My good friend (and hero) Joshua Dumas is back with another one of his excellent “semi-operas”. This one, titled Here Are Lions, explores war and social change through the lens of a Chicago family struggling with Alzheimer’s and post-traumatic stress disorder, as told by a ghost and three clowns (one of whom sings arias).

The story:

In June 1968, a young salesman returns home to Chicago to care for his mother who is suffering from dementia. As she drifts between confusion and clarity, we see glimpses of her past, her son’s future, and the social change sweeping Chicago and the nation in the late 60s. Our guide on this journey is the man’s father, killed in WWII, but whose ghost is shunted through time and space whenever a story is told. He tumbles through the twentieth century, witness to wars, counter culture, corruption, and the mundane.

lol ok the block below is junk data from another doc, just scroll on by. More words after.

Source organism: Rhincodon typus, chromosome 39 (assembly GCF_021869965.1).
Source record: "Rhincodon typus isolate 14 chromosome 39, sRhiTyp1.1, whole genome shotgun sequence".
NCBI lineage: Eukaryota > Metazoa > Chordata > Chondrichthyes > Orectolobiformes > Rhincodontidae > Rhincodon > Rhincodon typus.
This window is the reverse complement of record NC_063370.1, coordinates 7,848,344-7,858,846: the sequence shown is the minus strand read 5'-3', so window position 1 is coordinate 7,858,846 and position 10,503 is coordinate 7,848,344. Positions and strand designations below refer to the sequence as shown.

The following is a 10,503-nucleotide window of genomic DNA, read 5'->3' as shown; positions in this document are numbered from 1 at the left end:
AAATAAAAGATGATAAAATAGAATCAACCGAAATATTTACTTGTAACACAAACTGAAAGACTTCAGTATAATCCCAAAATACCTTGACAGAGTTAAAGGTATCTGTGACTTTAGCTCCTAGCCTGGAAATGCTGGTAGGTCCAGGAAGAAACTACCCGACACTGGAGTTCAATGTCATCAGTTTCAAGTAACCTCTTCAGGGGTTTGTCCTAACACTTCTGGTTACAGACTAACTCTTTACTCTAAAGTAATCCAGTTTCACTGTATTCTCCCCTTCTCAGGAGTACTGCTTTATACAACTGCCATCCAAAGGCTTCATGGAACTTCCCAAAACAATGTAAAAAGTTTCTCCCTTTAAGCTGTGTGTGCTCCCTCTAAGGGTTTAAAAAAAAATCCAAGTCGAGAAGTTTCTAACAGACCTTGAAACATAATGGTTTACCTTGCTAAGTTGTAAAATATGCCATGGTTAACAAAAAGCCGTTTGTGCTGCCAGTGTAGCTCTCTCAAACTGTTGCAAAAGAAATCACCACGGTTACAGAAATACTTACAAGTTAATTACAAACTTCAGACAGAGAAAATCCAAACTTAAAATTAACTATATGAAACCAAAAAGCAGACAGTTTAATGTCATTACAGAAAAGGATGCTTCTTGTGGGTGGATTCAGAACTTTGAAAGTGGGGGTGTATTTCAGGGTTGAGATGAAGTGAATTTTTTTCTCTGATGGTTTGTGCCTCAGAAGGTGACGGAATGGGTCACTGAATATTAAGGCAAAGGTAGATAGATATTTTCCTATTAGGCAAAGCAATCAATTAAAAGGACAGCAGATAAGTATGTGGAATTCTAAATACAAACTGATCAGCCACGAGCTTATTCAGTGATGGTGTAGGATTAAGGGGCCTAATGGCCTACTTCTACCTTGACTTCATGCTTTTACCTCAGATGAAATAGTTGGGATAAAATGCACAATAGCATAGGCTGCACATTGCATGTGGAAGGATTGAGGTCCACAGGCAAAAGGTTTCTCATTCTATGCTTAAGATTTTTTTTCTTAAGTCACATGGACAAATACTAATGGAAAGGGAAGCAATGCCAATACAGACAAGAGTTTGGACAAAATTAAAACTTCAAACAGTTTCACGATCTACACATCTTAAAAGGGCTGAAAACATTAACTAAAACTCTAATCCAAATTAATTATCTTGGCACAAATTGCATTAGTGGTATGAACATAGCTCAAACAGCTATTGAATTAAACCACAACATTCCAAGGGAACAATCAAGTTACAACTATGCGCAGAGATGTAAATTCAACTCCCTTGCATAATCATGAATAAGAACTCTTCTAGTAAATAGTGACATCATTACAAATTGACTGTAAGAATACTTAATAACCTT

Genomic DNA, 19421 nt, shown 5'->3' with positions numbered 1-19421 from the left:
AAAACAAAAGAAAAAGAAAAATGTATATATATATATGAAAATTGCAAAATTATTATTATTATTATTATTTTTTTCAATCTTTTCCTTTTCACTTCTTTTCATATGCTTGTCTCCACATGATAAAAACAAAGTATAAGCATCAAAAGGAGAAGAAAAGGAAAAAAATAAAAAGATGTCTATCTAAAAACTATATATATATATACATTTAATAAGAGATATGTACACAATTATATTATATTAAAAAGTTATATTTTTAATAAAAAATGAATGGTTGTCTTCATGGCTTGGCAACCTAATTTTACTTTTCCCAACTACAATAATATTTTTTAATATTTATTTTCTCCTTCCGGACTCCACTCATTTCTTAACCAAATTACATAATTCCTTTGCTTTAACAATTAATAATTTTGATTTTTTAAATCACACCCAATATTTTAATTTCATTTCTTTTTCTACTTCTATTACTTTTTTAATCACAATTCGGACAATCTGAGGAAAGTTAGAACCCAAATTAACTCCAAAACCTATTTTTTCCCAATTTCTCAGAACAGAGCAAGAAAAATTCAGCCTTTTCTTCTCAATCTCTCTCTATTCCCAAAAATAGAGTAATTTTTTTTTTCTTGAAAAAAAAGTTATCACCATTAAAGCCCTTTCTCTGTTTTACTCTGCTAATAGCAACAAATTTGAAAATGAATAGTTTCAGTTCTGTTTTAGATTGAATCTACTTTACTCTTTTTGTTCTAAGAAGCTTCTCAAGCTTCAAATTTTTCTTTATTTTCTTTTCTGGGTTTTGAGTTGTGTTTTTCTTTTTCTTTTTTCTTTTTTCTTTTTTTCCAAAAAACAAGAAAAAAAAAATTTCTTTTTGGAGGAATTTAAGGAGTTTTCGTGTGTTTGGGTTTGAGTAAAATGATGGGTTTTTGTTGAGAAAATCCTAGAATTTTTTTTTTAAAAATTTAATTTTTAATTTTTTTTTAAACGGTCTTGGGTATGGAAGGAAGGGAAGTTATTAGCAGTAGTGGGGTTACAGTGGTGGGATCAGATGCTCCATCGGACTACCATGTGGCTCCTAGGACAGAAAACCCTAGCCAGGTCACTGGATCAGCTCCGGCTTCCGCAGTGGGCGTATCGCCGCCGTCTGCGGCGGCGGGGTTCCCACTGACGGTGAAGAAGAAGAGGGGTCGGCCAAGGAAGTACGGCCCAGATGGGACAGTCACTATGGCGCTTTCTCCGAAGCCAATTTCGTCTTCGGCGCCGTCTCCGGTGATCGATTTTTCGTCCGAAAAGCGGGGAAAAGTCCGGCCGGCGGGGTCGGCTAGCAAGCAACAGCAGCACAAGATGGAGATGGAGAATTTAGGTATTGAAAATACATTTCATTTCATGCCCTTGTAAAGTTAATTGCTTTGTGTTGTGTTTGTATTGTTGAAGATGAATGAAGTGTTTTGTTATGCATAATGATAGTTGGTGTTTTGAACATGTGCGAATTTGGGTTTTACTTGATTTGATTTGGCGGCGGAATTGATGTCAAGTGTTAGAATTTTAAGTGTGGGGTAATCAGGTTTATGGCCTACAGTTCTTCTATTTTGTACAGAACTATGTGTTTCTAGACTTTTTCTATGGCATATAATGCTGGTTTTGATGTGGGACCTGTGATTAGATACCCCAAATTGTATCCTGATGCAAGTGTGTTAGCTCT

Prodded by his mother’s social worker, a peace activist, the son begins to engage in the turmoil surrounding the 1968 Democratic National Convention. His mother deteriorates. The protest movement explodes. The ghost finds his family. The son begins to discover a place at home and in nation, until plucked from both to serve in Vietnam. Years later, drifting, turned onto the streets, we find him still searching.

Here Are Lions runs from May 4th through June 2nd at Elastic Arts Foundation. Tickets are $12. It’s BYOB. I highly recommend checking it out. Josh described it as a cross between “One Flew Over the Cuckoos Nest and Slaughterhouse Five, but with singing and Alzheimer’s and Ronald Reagan.” Go see one for the Gipper.

—Billy

COMMENTS